But even worse is chapter 3, “The Goddess,” in which all female deities of the widely varying groups in North America, and even female deities from all around the world, are thrown together as a singular entity: “She is the many ‘Venuses’ of the ancient Paleolithic world, she is Gaia in Greece, Devi in India, Pachamama in South America” ( 65). This collapsing of individual traditions reaches to ludicrous claims, such as on page 67, where the author states that “an incarnation of the sacrificed Earth Mother in the far north is Sedna.” Considering that Sedna is most definitely connected not with the earth at all, but with the ocean and the underwater realm, the insistence on using archetypes offers far more confusion than clarity. In this chapter, the author also gives a rather long version of the Acoma Pueblo myth, which gives this reviewer pause: after all, it is widely known that Acoma Pueblo people consider their creation story as private property, and made news a few years ago by demanding that a leading scholar of Native American studies pulp his book on this topic (see, e.g., Villela 2006). According to the Acoma Pueblo people, reciting their myth without permission (which is never given) is akin to theft. The author seems blithely unaware of the issues at hand with publishing accounts of the Acoma Pueblo myth without permission.

Chapter 4, “The Hero,” is perhaps the worst, from a mythologist’s point of view, as it collapses legends, myths, heroes, and deities in an archetypal mishmash. Into this chapter are thrown White Buffalo Woman (who also shows up in the Goddess chapter), the Great Hare, Glooscap, alongside worldwide exemplars such as Odysseus, Aeneas, Cúchulainn, Buddha, George Washington, and Joan of Arc. The Ghost Dance is mentioned in this chapter (for some reason), but it is misleadingly presented, in spite of many excellent works (e.g., Kehoe 2006) precisely on this topic. The author claims the Ghost Dance “was developed by Plains tribes in the nineteenth century,” which is simply wrong: the Ghost Dance was developed by the Ute prophet Wovoka, and later spread to many groups, Plains groups included. Presumably the reason for mentioning the Ghost Dance is to include Chief Sitting Bull in the author’s pantheon of heroes, alongside deities such as the Hero Twins, Jesus of Nazareth, and Quetzalcoatl (98).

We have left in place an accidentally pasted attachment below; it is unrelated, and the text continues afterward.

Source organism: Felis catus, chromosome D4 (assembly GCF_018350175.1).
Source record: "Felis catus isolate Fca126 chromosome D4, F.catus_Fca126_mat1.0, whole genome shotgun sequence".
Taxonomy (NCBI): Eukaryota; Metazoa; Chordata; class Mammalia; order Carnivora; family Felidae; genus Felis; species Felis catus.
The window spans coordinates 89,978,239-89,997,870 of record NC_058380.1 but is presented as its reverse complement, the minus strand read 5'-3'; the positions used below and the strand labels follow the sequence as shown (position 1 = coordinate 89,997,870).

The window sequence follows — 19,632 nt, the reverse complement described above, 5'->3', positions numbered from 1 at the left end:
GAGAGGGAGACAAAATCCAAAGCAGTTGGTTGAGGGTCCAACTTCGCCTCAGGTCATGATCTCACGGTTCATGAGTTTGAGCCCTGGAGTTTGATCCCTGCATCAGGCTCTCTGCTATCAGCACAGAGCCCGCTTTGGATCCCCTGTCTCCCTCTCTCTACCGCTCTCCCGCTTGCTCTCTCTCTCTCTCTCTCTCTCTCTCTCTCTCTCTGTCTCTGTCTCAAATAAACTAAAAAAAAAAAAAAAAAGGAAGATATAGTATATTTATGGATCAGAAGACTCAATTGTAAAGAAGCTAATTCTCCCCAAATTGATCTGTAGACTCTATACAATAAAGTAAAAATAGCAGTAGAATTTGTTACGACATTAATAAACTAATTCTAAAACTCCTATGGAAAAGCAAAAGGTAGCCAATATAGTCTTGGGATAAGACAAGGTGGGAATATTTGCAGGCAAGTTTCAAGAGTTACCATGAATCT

In the concluding chapter, the author claims that the “essence of what is, in effect, a collective Native American worldview is evident in the four mythic personalities present in the creation myths” (121). While the author does attempt to get across the overall animistic worldview pervading Native American mythology, his idea of “four mythic personalities” seems a poor fit for the data, resulting instead in an over-simplified, trivialized, and ultimately misleading presentation of the complexity and diversity of Native North American sacred stories.

Thankfully, this book was not printed by an academic press, but there is still a grave danger in the publication of such bowdlerized misrepresentations of Native American mythology. I cannot recommend this book to any reader, except those interested in bad scholarship.

Works Cited

Villela, Khristaan. 2016. “Controversy Erupts over Peter Nabokov's Publication of ‘The Origin Myth of Acoma Pueblo’.” Santa Fe New Mexican: Pasatiempo Section, January 15-21, pages 28-31.

Kehoe, Alice. 2006. The Ghost Dance: Ethnohistory and Revitalization. Long Grove, Illinois: Waveland Press.


[Review length: 982 words • Review posted on January 29, 2024]